Below is the presentation given by Steve Vosloo at the Netexplo Awards in Paris, 15 February 2013. It contains the latest stats on Yoza as well as examples of other mobile reading initiatives that have published Yoza stories or perhaps benefited from lessons learned by creating Yoza. The more reading and writing that happens via mobile the better!
Yoza Cellphone Stories is extremely proud to be a winner of the prestigious Netexplo Award in Paris.
“Every year the Netexplo global observatory of digital innovations identifies the latest and most promising projects and experiments on every continent through its international network of more than 200 spotters. This initial material, comprised of several hundred projects, companies and technologies, is then analyzed in greater depth. A college of international experts next selects the 100 most interesting cases, forming the annual Netexplo 100.”
There is even a short video describing the project.
Congratulations to the other winners for 2013.
In September last Yoza Cellphone Stories was nominated for a World Summit Award for Mobile Content.
The goal of WSA Mobile is “selecting the world’s most outstanding mobile apps, putting UN-WSIS targets into action. WSA mobile is a global initiative that awards local apps with global relevance. It selects outstanding mobile content and promotes it on a global congress in Abu Dhabi.”
While Yoza did not make the finals, it was a great honour to represent South Africa in the global contest.
Over the last few months, Yoza editor-in-chief, Louise McCann has been leading a collaborative story writing workshop with four teenagers from Khayelitsha. Anthony Baatjies, Zandile Ntlatli, Christopher Mzamo and Lamla Nyikila have produced the m-novel Someone like me for publication on Yoza.
Read the Mobook Story Co-Lab Report about the writing workshop.
To calculate how many times our m-novels are read we look at the number of page views of the last chapter (assumption: if a reader is on the last chapter of a story then he or she has read all previous chapters). Every time someone loads the last chapter, the page view count is incremented. A problem here is that if a user leaves a comment, then she will go the last chapter (page view+1), post her comment, and then see the last chapter reloaded (page view+1 again). So she is racking up two page views, but would’ve most likely only read the chapter once. Clicking “Back” can also reload a page that probably isn’t being read, again pushing up the page view count.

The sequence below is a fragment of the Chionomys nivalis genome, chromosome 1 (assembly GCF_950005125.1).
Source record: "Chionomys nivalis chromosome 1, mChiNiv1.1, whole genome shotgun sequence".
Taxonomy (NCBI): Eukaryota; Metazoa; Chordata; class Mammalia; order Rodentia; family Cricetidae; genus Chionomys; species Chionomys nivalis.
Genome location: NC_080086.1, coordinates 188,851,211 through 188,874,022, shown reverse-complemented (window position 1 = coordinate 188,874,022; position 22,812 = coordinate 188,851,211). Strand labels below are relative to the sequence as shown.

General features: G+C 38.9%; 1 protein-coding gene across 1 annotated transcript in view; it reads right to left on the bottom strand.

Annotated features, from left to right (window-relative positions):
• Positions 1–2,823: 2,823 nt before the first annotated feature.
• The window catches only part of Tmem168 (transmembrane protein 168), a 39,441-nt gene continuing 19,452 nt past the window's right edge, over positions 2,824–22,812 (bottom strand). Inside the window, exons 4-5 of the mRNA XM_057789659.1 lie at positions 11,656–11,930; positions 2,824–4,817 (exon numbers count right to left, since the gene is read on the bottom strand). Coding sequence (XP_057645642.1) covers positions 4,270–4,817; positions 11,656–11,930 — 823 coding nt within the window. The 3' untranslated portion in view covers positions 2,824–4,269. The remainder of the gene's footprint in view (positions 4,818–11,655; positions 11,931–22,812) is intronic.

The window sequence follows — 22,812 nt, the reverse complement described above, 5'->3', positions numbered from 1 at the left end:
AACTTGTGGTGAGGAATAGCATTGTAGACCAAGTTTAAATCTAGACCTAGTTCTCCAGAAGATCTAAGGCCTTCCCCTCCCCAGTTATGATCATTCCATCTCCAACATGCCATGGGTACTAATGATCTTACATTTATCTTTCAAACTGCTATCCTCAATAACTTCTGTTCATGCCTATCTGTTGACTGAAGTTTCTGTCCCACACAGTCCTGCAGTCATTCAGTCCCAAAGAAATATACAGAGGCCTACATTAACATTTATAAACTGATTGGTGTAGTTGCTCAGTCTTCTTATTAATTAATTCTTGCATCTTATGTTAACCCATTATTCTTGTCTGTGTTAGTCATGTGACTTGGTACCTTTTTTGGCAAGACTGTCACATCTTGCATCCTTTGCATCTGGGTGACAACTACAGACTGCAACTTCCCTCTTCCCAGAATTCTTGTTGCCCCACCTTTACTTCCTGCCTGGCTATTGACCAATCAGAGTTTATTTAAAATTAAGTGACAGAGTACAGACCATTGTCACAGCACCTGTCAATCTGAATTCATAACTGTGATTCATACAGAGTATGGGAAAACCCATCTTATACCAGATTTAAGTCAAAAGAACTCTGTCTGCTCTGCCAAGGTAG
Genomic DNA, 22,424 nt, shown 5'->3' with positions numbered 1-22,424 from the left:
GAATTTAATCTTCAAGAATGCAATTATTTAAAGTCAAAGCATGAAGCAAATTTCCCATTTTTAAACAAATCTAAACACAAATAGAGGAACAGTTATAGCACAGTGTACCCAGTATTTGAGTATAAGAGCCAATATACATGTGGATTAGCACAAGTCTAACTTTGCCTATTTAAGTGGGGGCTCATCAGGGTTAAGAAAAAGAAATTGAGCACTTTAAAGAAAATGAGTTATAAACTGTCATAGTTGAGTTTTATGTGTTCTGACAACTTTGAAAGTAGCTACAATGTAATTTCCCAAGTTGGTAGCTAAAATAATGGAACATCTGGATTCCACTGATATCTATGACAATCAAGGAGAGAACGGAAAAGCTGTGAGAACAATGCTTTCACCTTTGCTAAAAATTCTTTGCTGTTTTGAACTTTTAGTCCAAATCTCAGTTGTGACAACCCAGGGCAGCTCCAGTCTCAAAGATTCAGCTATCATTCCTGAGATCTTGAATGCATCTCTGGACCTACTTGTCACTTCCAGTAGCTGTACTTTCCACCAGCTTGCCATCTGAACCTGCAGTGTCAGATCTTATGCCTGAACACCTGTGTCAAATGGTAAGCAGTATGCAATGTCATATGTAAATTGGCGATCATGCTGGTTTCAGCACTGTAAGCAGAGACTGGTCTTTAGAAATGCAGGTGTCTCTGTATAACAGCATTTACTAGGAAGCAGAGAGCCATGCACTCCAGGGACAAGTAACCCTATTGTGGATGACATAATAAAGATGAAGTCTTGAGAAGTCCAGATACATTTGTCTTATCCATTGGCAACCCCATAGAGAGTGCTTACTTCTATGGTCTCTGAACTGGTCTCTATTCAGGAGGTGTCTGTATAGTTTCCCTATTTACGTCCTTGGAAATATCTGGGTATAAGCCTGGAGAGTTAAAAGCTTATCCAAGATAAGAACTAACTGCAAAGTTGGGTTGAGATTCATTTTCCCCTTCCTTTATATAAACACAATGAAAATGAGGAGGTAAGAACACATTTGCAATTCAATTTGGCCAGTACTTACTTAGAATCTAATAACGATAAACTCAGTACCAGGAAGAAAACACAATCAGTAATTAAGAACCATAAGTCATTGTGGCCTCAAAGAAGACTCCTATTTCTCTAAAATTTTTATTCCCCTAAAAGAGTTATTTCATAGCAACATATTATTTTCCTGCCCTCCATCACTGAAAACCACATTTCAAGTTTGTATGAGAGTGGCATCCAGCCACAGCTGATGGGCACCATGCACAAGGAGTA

To mitigate against this we reduce the page views by a factor to arrive at an estimated figure for number of genuine reads. Since September 2009 that factor has been one third, meaning that if the last chapter had 3,000 page views then we say that it has been read 2,000 times. The one third factor stemmed from Kontax 1, where we had 94,185 page views of chapter 1 in it’s first month of publication, but only 63,310 subscribers had added Kontax as a MXit contact. (For more on this see the report by Dr Marion Walton titled Mobile literacies & South African teens: Leisure reading, writing, and MXit chatting for teens in Langa and Guguletu). Today, on Yoza, there are more subscribers than page views on most chapters (the opposite situation to Kontax 1). Furthermore, the number of comments posted on a chapter is vastly below the number of page views for that chapter (usually the number of comments is about 3% the number of page views on a chapter — and that’s for the most commented on chapters). This means that the number of non-reading page view increments due to users posting comments is very low. Lastly, the Yoza interface is also better than with Kontax, meaning fewer Back clicks are needed.
Given this shift, our page view reduction factor is changing from 33% to 10%, which is probably still higher than it should be (but rather be safe than sorry!) So, from now on when we say the number of reads of a particular story was 9,000, it means that the page view count of the last chapter was 10,000. The new reduction factor can be applied to all Yoza statistics since it launched on 22 August 2010.
The stats helper monkeys at WordPress.com mulled over how this blog did in 2010, and here’s a high level summary of its overall blog health:
The Blog-Health-o-Meter™ reads Fresher than ever.
A Boeing 747-400 passenger jet can hold 416 passengers. This blog was viewed about 7,600 times in 2010. That’s about 18 full 747s.
In 2010, there were 30 new posts, growing the total archive of this blog to 50 posts. There were 23 pictures uploaded, taking up a total of 21mb. That’s about 2 pictures per month.